After you’ve regained a handle on your payments, focus on resolving some of the spending habits that got you off track in the first place. Try to limit your credit usage to only one card while working on getting the others paid off. Additionally, remember to exercise restraint when shopping and don’t forget to always ask yourself “Do I really need this?” and, “Can I pay for it with cash?”

Finally, it is important to build a solid support system of peers and advisors to help you along the way. Talking to your family and friends about what you’re going through can be a big help in reaching your goals. However, if you do not feel comfortable sharing your financial details with them, try contacting a financial counselor or competent legal advisor.

Debt management is something you must want to do for yourself, but you do not have to go through the process alone. This New Years, if you decide to make a resolution for a financially secure 2012, remember that the attorneys at Credit Advocates Law Firm are available six days a week to help with any issues you may have.

Monday, January 23, 2012

Avoid Collection Scams by Knowing Your Rights

At some point, everyone incurs debt. However, how many times have you or a loved one encountered an actual debt collector? For some, talking with a debt collector can easily become a negative experience. For that reason, it is extremely important that you know your rights when dealing with a collection agency.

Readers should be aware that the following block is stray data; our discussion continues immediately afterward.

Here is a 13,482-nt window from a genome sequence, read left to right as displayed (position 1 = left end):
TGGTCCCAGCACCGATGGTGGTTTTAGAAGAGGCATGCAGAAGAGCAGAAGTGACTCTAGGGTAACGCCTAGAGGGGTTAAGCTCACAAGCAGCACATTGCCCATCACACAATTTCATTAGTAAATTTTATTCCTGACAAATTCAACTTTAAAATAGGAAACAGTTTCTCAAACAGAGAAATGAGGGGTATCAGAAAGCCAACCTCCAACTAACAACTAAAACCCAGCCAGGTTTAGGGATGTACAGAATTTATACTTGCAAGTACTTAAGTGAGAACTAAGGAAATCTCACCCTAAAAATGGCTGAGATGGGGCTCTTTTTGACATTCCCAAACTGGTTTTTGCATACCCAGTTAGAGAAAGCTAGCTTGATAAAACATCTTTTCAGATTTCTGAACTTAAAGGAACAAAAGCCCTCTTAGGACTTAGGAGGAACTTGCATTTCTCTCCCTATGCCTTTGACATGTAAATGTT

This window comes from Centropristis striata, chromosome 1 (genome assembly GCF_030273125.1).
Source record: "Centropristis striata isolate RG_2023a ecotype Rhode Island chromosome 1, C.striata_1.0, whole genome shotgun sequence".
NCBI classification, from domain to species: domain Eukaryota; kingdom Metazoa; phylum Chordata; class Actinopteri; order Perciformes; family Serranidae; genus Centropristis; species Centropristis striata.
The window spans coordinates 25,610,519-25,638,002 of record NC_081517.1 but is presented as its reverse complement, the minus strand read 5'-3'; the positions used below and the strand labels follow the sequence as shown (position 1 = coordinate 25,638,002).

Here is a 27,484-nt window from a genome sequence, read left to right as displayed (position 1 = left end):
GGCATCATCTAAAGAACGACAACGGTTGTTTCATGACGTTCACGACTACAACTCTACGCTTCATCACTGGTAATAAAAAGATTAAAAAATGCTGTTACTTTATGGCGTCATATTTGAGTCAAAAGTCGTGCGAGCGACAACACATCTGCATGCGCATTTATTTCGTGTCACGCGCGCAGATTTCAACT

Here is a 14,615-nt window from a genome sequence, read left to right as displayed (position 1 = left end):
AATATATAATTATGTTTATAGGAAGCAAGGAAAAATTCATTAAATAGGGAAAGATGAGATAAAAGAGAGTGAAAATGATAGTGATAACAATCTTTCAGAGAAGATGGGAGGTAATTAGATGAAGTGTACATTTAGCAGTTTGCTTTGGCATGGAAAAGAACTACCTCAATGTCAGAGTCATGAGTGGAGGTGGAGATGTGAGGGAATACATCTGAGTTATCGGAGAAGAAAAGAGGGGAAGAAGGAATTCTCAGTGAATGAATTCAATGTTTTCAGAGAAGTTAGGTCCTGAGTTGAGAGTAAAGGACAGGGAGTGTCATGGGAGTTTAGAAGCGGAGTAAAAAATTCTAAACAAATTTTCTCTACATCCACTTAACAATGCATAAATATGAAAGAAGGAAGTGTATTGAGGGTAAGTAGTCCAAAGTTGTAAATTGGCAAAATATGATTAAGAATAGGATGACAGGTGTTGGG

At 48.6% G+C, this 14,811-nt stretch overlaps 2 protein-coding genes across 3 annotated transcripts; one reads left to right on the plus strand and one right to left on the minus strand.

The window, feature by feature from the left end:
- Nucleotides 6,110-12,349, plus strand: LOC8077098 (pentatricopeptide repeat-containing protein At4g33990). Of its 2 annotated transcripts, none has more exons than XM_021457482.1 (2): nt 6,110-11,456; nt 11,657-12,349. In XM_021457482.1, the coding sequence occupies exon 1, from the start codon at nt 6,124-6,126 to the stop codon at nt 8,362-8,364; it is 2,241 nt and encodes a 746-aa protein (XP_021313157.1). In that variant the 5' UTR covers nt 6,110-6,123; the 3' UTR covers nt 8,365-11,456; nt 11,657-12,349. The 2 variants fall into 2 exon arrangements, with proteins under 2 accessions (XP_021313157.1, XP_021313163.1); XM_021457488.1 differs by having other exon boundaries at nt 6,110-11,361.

First off, do your research. Before you talk to any collection agency, make sure to verify that they are a legitimate organization. Scam-artists that claim to work for collection agencies are constantly popping-up all across the country, and unfortunately many have been successful. Be sure to ask the debt collector for a legitimate address, (not a P.O. Box,) and phone number before giving out any information. If the collection agency cannot provide any of that information, it is probable that they are a scam.

These scammers are also notorious for using scare tactics to intimidate their victims into settling a “debt” quickly and without a paper trail.  According to the federal Fair Debt Collection Practices Act (FDCPA), it is required by law that the collection agency give you, in writing, proof of the debt you owe within five days after calling. Do not allow the debt collector to force you into paying anything over the phone or online.

After you’ve made sure the collection agency is not a scam, you’ll want to familiarize yourself with the fair debt laws provided by the FDCPA. For example, it is illegal for any debt collection agency to contact you late at night or early in the morning and it is also illegal for them to contact you at work if you have formally asked them to stop. Knowing these laws will ensure your protection against unlawful treatment by collection agencies.

If you feel you are being harassed by a collection agency, or if you know of one committing unlawful acts, it is important to tell someone. Visit our website to learn more about your rights when it comes to collection agencies, and do not hesitate to contact Credit Advocates Law Firm if you feel you are being scammed or treated unfairly.